We have many collaborators around the globe and we believe that good academic collaborations are key facilitators for scientific progress. Here is a list of some of our more active collaborations, with links to the collaborator websites for more information.

At Karolinska Institutet

Within our Department, we are collaborating with the groups of Rikard Holmdahl and Roman Zubarev in projects where we are studying redox control of inflammation and the redox biology of cancer, for which we also received funding from the Knut and Alice Wallenberg Foundation (for more information, click here and here).

With Rolf Kiessling and Stina Wickström we are studying the redox biology of antitumoral immunity, with a special focus on how to strengthen the resistance of T and NK cells towards high levels of exogenous oxidative stress.

Elsewhere in Sweden

Together with Volkan Sayin and his group in Gothenburg we are studying the redox biology of cancer, with an aim of developing more efficient therapeutic protocols.

International Collaborators

A long-standing collaborator of ours is Edward “Ed" Schmidt, who is an outstanding expert in genetic mouse models and with whom we have had and continue to have many joint projects. Ed has a laboratory in Montana and, similarly to us, a second laboratory in Budapest, which he runs together with Peter Nagy. We are also collaborating with Peter Nagy, an expert in hydrogen sulfide and protein persulfidation.

We have close collaborations on trace element research and glutathione peroxidases with Anna Kipp in Jena, Germany, with several joint publications and ongoing collaborative projects.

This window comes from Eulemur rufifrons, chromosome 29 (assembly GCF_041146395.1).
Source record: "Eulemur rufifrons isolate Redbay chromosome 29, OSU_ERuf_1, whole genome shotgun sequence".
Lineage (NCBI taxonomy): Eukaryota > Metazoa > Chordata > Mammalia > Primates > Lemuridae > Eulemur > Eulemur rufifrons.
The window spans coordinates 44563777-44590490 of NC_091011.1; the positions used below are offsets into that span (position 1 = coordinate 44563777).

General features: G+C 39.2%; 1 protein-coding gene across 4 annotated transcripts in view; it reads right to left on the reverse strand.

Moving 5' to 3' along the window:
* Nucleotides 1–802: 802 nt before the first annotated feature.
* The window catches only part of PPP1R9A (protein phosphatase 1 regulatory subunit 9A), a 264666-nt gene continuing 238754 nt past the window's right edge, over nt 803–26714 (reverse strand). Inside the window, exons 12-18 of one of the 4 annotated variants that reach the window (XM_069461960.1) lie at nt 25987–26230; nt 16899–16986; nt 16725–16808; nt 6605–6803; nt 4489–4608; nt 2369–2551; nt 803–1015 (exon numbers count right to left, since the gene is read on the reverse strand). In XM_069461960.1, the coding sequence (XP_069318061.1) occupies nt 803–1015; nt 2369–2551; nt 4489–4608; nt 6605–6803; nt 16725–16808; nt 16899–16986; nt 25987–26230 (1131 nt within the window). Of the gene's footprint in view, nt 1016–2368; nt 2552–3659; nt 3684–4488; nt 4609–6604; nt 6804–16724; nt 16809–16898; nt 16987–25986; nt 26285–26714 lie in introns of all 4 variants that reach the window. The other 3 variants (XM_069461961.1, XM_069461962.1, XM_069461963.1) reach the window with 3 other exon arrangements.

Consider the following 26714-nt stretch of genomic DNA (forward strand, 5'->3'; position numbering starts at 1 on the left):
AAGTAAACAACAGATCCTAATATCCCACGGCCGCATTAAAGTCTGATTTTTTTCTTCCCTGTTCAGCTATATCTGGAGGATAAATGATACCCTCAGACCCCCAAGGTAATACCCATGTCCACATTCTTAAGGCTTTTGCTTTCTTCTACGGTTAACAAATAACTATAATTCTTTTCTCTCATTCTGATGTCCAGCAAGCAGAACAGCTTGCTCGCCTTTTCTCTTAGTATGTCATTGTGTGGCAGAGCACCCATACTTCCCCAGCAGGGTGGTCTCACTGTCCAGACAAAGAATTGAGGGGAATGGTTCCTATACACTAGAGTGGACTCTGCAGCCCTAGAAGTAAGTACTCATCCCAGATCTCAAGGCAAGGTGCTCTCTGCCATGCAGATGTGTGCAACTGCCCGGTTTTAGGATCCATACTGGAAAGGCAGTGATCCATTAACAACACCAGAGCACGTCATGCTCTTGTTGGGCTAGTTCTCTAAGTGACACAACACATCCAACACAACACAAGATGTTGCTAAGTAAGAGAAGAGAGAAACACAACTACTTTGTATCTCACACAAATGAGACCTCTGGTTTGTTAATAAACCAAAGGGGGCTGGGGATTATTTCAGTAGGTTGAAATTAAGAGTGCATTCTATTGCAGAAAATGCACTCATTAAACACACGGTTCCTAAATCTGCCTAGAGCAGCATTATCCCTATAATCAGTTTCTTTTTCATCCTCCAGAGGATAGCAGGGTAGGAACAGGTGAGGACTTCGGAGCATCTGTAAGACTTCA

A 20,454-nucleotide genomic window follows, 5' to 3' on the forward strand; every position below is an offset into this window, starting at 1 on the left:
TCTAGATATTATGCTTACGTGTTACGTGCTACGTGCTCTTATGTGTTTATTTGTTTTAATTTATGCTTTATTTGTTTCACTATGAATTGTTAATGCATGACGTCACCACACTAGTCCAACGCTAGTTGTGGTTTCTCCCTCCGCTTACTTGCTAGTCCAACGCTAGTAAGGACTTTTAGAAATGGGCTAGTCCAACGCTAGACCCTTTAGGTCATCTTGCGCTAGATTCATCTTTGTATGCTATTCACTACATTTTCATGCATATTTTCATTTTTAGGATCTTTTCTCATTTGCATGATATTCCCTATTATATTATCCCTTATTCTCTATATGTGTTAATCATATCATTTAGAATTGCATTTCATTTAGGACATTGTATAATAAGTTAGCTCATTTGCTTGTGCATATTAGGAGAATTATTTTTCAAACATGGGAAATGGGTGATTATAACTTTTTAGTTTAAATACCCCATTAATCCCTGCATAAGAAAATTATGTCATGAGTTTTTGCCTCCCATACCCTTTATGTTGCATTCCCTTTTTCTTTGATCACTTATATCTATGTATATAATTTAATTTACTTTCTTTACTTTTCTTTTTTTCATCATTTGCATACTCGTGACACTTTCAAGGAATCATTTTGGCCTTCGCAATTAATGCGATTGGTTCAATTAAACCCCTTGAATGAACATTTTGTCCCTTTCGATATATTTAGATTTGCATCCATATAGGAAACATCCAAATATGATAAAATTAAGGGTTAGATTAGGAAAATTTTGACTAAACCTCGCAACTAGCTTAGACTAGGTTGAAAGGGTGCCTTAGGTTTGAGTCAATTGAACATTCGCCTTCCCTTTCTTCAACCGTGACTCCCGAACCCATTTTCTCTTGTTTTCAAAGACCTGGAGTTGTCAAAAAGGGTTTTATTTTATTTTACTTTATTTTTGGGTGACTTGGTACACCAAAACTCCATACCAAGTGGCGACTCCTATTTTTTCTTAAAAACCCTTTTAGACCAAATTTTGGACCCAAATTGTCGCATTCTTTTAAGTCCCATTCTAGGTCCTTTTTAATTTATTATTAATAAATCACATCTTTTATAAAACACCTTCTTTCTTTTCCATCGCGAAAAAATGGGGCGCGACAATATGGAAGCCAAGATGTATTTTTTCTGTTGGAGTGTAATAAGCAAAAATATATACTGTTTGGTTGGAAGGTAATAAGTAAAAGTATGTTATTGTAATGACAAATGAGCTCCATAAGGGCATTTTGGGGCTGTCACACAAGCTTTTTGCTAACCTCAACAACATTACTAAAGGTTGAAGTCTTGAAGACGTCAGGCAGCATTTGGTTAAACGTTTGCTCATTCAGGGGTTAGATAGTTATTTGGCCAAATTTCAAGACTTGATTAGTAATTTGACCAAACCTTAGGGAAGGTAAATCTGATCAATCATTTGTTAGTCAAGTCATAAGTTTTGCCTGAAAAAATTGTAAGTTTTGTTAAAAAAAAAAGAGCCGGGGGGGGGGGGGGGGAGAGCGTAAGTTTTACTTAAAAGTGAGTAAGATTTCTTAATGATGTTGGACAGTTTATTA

Another close collaboration is with Matthew Hall at NCATS, NIH, with whom we are discovering and characterizing novel inhibitors of selenoproteins, with possible applications for cancer treatment. Drs. Hall and Arnér are also jointly supervising PhD students in the KI-NIH joint PhD program (more information here and here), from where Dorian Cheff graduated in June 2023 (her Ph.D. dissertation is available here) and into which Madeleine Barrett was admitted in the fall of 2023.

Together with Juan Sastre, Valencia, Spain, we are studying the in vivo roles of TRP14 (TXNDC17). Several other groups are also involved in those studies, and among them also Antonio Miranda Vizuete, Sevilla, Spain, who is a colleague and collaborator of ours that we have worked with for many years, and also now in different collaborative projects.

The group of Oliver Thorn-Seshold, Munich, Germany, is a fantastic group of talented chemical biologists that we are very happy to work with, which is a collaboration that also led to development and validation of RX1, which is a remarkably useful tool for assessment of TrxR1 activity in live cells.

If you want to collaborate with us...

Do not hesitate to contact us! You will find our contact information in the contact and staff section on our website.

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